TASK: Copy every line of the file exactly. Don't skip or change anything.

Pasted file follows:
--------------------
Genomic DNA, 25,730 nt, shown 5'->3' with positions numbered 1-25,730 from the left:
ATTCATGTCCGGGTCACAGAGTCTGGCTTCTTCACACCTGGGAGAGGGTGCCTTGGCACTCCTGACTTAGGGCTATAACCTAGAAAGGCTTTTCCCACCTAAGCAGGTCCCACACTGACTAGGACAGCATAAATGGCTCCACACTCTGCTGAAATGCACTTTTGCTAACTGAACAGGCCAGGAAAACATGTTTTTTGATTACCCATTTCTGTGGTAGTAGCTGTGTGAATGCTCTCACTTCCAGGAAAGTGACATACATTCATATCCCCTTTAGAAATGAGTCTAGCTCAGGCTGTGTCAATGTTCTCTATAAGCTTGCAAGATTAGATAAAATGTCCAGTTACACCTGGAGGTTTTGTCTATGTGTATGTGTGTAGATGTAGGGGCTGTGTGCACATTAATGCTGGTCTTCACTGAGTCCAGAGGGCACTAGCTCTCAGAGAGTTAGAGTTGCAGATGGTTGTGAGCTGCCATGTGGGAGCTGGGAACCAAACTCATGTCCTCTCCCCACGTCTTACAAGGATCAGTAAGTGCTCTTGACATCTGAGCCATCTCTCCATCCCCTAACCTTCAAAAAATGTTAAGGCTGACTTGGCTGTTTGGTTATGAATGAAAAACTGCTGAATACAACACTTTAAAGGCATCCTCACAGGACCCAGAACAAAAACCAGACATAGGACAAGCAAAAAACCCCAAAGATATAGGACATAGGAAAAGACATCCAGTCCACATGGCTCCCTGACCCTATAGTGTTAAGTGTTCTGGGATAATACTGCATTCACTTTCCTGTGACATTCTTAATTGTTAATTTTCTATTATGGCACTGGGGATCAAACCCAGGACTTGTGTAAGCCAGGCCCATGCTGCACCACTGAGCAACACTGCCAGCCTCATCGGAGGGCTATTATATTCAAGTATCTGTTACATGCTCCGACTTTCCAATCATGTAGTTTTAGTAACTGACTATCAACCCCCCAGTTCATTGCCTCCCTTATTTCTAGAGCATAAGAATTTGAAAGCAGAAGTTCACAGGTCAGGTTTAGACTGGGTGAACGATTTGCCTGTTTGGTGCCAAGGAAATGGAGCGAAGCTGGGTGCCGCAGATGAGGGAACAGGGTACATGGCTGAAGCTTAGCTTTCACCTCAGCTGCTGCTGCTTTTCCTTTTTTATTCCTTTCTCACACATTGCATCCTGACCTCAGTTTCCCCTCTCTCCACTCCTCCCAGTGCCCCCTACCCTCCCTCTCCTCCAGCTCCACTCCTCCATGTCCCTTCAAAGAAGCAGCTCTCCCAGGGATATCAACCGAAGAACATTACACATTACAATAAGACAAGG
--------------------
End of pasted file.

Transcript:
Genomic DNA, 25,730 nt, shown 5'->3' with positions numbered 1-25,730 from the left:
ATTCATGTCCGGGTCACAGAGTCTGGCTTCTTCACACCTGGGAGAGGGTGCCTTGGCACTCCTGACTTAGGGCTATAACCTAGAAAGGCTTTTCCCACCTAAGCAGGTCCCACACTGACTAGGACAGCATAAATGGCTCCACACTCTGCTGAAATGCACTTTTGCTAACTGAACAGGCCAGGAAAACATGTTTTTTGATTACCCATTTCTGTGGTAGTAGCTGTGTGAATGCTCTCACTTCCAGGAAAGTGACATACATTCATATCCCCTTTAGAAATGAGTCTAGCTCAGGCTGTGTCAATGTTCTCTATAAGCTTGCAAGATTAGATAAAATGTCCAGTTACACCTGGAGGTTTTGTCTATGTGTATGTGTGTAGATGTAGGGGCTGTGTGCACATTAATGCTGGTCTTCACTGAGTCCAGAGGGCACTAGCTCTCAGAGAGTTAGAGTTGCAGATGGTTGTGAGCTGCCATGTGGGAGCTGGGAACCAAACTCATGTCCTCTCCCCACGTCTTACAAGGATCAGTAAGTGCTCTTGACATCTGAGCCATCTCTCCATCCCCTAACCTTCAAAAAATGTTAAGGCTGACTTGGCTGTTTGGTTATGAATGAAAAACTGCTGAATACAACACTTTAAAGGCATCCTCACAGGACCCAGAACAAAAACCAGACATAGGACAAGCAAAAAACCCCAAAGATATAGGACATAGGAAAAGACATCCAGTCCACATGGCTCCCTGACCCTATAGTGTTAAGTGTTCTGGGATAATACTGCATTCACTTTCCTGTGACATTCTTAATTGTTAATTTTCTATTATGGCACTGGGGATCAAACCCAGGACTTGTGTAAGCCAGGCCCATGCTGCACCACTGAGCAACACTGCCAGCCTCATCGGAGGGCTATTATATTCAAGTATCTGTTACATGCTCCGACTTTCCAATCATGTAGTTTTAGTAACTGACTATCAACCCCCCAGTTCATTGCCTCCCTTATTTCTAGAGCATAAGAATTTGAAAGCAGAAGTTCACAGGTCAGGTTTAGACTGGGTGAACGATTTGCCTGTTTGGTGCCAAGGAAATGGAGCGAAGCTGGGTGCCGCAGATGAGGGAACAGGGTACATGGCTGAAGCTTAGCTTTCACCTCAGCTGCTGCTGCTTTTCCTTTTTTATTCCTTTCTCACACATTGCATCCTGACCTCAGTTTCCCCTCTCTCCACTCCTCCCAGTGCCCCCTACCCTCCCTCTCCTCCAGCTCCACTCCTCCATGTCCCTTCAAAGAAGCAGCTCTCCCAGGGATATCAACCGAAGAACATTACACATTACAATAAGACAAGG